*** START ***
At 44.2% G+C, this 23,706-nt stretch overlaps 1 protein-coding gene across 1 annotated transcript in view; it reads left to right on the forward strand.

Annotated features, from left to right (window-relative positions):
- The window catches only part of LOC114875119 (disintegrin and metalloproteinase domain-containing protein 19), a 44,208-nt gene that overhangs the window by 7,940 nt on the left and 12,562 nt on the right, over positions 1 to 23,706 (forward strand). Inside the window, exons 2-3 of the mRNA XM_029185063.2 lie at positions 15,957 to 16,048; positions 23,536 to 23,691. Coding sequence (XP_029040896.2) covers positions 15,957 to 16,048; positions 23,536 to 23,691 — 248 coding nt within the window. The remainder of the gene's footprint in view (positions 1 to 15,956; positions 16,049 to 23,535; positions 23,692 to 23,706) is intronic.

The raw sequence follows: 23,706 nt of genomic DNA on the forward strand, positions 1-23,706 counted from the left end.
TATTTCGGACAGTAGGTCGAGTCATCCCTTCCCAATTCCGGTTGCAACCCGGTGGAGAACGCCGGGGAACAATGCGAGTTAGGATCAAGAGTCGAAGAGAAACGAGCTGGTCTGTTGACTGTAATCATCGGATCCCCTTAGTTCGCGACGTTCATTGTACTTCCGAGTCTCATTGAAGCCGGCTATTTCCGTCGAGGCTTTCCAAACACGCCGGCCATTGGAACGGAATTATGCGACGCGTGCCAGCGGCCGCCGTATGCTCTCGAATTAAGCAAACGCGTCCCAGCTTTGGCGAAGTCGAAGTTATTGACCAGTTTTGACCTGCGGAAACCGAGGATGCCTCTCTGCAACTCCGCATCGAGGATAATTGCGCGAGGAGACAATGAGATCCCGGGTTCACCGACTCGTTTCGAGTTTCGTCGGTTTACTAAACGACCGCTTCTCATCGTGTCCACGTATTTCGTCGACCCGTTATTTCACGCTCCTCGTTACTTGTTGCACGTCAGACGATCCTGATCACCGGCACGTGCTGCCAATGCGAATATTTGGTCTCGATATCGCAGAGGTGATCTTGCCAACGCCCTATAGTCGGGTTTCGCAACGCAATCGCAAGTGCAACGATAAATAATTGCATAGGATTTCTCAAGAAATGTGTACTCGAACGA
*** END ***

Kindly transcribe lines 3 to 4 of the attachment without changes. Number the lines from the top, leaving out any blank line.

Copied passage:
- The window catches only part of LOC114875119 (disintegrin and metalloproteinase domain-containing protein 19), a 44,208-nt gene that overhangs the window by 7,940 nt on the left and 12,562 nt on the right, over positions 1 to 23,706 (forward strand). Inside the window, exons 2-3 of the mRNA XM_029185063.2 lie at positions 15,957 to 16,048; positions 23,536 to 23,691. Coding sequence (XP_029040896.2) covers positions 15,957 to 16,048; positions 23,536 to 23,691 — 248 coding nt within the window. The remainder of the gene's footprint in view (positions 1 to 15,956; positions 16,049 to 23,535; positions 23,692 to 23,706) is intronic.

The raw sequence follows: 23,706 nt of genomic DNA on the forward strand, positions 1-23,706 counted from the left end.